Did you hear the media are mad? According to Howard Kurtz at The Washington Post, the press is angry at McCain for his patently untrue lipstick attack ("It's false. It's ridiculous"), and they're seething over how Sarah Palin keeps telling her demonstrably false Bridge to Nowhere tale even after members of the media pointed out her stump-speech applause line was a lie. (A "whopper.")
During the past week, virtually every major news outlet has produced welcomed, hard-edged fact-checking pieces about how the Republican ticket goes far beyond bending the truth and just plain snaps it out on the campaign trail.
In the past, that kind of truth-telling would have embarrassed campaigns and likely caused a dramatic change in the rhetoric. But what do McCain and Palin do in response? They pretty much ignore the press and its critiques.
Writing on The New Republic's website, Eve Fairbanks spelled out the conundrum, capturing the dumbfounded realization that spread through the press corps. It's like that scene in a movie when the superhero realizes his unique power (for the press, it's collective indignation) has suddenly been rendered useless:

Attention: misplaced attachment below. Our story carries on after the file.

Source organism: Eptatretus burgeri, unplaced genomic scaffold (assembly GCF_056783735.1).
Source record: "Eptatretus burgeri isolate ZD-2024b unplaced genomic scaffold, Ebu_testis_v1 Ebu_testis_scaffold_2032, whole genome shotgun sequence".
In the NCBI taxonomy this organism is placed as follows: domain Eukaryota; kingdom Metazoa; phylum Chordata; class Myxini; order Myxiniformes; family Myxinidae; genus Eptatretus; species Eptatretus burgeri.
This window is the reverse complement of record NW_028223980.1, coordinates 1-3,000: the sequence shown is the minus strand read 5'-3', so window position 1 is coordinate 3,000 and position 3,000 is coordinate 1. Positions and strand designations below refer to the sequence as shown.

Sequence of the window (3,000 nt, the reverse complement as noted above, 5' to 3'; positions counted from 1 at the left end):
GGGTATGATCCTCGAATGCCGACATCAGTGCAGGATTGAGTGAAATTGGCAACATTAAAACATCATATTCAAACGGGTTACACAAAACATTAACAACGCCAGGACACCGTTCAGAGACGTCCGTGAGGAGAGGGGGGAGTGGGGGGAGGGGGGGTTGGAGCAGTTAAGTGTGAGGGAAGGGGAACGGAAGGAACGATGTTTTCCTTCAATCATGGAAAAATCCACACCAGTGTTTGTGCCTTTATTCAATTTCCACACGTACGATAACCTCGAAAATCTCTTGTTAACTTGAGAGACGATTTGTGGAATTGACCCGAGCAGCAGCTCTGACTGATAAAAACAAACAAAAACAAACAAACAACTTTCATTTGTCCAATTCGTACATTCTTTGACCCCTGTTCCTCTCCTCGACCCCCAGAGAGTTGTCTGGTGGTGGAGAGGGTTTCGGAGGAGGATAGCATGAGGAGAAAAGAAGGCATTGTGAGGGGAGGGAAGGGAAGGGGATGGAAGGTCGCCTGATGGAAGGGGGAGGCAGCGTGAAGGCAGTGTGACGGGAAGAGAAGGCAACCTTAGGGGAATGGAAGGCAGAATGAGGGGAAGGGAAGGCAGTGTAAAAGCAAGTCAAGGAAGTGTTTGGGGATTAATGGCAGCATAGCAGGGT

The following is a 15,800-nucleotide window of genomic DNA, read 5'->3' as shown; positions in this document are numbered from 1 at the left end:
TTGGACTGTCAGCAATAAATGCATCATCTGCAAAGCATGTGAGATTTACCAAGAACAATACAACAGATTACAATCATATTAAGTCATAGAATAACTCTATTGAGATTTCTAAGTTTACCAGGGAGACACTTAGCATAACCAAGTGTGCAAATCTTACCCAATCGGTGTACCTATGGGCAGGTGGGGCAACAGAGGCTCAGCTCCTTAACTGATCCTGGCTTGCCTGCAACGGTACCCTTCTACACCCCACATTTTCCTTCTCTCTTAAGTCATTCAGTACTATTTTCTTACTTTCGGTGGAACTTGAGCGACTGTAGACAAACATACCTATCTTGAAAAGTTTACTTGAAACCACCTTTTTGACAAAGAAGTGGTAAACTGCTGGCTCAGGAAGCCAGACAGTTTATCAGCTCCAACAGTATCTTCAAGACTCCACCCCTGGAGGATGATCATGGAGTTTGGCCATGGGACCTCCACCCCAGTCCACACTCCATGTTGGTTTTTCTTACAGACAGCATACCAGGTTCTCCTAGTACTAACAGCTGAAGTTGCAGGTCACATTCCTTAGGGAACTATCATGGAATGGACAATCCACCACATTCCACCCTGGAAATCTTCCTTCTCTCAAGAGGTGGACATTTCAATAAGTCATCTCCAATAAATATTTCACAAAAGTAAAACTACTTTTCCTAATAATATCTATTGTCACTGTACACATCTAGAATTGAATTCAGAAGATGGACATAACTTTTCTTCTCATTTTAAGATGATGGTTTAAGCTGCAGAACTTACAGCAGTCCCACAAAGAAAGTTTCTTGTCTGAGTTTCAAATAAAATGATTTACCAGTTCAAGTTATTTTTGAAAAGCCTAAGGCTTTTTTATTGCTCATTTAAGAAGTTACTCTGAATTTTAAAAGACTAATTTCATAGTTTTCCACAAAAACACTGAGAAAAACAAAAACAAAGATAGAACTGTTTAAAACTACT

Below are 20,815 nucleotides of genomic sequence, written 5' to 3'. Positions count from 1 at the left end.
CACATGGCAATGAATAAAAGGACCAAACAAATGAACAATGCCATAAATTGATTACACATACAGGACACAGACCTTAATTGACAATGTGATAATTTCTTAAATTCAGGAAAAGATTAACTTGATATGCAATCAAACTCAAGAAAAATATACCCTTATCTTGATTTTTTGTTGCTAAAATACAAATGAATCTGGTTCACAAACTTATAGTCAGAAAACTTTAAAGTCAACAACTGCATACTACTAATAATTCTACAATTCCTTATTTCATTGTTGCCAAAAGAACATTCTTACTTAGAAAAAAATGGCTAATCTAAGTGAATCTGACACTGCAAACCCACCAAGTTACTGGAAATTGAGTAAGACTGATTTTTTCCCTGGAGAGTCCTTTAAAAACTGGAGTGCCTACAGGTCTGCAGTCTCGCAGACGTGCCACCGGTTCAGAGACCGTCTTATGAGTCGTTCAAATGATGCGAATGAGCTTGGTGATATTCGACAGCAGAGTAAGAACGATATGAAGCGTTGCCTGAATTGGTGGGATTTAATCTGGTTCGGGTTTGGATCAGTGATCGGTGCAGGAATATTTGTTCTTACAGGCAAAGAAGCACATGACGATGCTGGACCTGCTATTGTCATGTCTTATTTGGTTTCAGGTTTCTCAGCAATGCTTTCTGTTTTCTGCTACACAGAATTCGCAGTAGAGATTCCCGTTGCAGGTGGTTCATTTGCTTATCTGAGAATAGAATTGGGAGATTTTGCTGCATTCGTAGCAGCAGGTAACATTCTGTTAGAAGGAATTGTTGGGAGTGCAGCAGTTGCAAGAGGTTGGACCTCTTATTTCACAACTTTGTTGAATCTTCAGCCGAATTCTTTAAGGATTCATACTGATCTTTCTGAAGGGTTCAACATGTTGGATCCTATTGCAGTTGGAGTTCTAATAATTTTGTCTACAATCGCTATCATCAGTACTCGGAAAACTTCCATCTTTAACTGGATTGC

Reporters demolished the claim that the Palin opposed the Bridge to Nowhere, and yet the McCain campaign insolently still uses it. Writers dismantled the McCain campaign's untrue assertion that Barack Obama compared Sarah Palin to a pig yesterday, and yet the campaign put out an audacious ad featuring the ridiculous allegation, presumably on the assumption that Real Americans don't care what the elite press says anyway.
Instead of recoiling, the Republican ticket seems to have adopted a post-press approach to campaigning in which the candidates simply don't care what the press does or says about their honesty. More to the point, the candidates don't think it will matter on Election Day.
They may be right. And that's the media's fault. They've reported their way right into the margins. Submerged in trivia and tactics for the past 18 months, the press, I think, has damaged its ability -- its authority -- to referee the campaign.